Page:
Herbst is especially intrigued by the potential for further research into the deep relationship between Balinese culture and agriculture and ecology. A film sequence shot by Colin McPhee had been confusing and unrecognizable to all Balinese viewers but ultimately proved to be evidence of an earlier synergy between music and dance with wet-rice agriculture and religious practice. These relationships, which coalesce to promote balance between humans, spirit, and nature (Tri Hita Karana), are still present in Bali, but rapidly disappearing. Some of the team’s most surprising research findings are in the region that includes Jatiluwih, a UNESCO Heritage Site for its “Cultural Landscape” preservation and sustainable management of rice cultivation.
After extensive fieldwork, Herbst, says, “We located the agricultural temple where the ceremony was held in 1933, and upon viewing our films and photographs together, learned from its priest that it was in fact a long-forgotten ritual dance performed within a ceremony for the purpose of reviving health and harmony in the rice fields by dissolving visible and invisible destructive entities and returning them to the earth to be revivified as forces of growth and abundance.” Inspired by the archival films, artists and religious leaders of the temple, Pura Beda (Bedha), built around the fifth century A.D. are proposing a revival of the ritual dance.
One composition recorded in 1928 was a contemporary re-imagining and re-contextualizing of an ancient, beautiful, and complex genre evoking the sounds of a variety of frogs and toads. Working with biologists, Herbst and his team analyzed sound recordings and identified different species associated with this music. At present this musical tradition of génggong ‘jew’s harp ensemble’ is more threatened than the enggung amphibia of the rice fields that inspire it, but the attention this research is bringing to this music is helping to stimulate a revival, generating invitations for these musicians to perform at festivals in Bali. This awareness of Bali’s artistic history as a key tool for preserving the island’s spiritual and physical ecosystem is one of the results of this research that can only take place through lengthy conversation and dialog with practitioners. It will receive closer examination and be a principal focus of the forthcoming book.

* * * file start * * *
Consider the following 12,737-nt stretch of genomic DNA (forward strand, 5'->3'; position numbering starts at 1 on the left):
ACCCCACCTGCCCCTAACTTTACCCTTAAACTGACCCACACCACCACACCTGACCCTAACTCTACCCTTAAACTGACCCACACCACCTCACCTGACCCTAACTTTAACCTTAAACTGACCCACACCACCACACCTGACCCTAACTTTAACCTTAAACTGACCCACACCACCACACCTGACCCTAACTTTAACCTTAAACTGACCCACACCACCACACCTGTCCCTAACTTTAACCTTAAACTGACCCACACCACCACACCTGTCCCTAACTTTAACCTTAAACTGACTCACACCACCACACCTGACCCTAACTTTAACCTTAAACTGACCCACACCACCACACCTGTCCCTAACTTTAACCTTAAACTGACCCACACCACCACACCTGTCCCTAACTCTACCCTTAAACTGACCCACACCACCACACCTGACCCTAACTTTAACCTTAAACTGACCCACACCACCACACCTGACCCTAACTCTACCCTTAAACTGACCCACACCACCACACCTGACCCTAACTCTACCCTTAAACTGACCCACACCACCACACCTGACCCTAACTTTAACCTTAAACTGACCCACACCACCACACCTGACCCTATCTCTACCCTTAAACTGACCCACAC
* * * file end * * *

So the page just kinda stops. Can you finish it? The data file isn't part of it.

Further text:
As people increasingly observe and discuss how despoiled the island has become with rampant development, severe depletion of the water table, species reduction resulting from the use of pesticides, and the loss of rice fields, the films are stimulating awareness of how agrarian society and a thriving environment can nurture Bali’s unique artistic and cultural life – and how a thriving cultural life helps to preserve ecological integrity.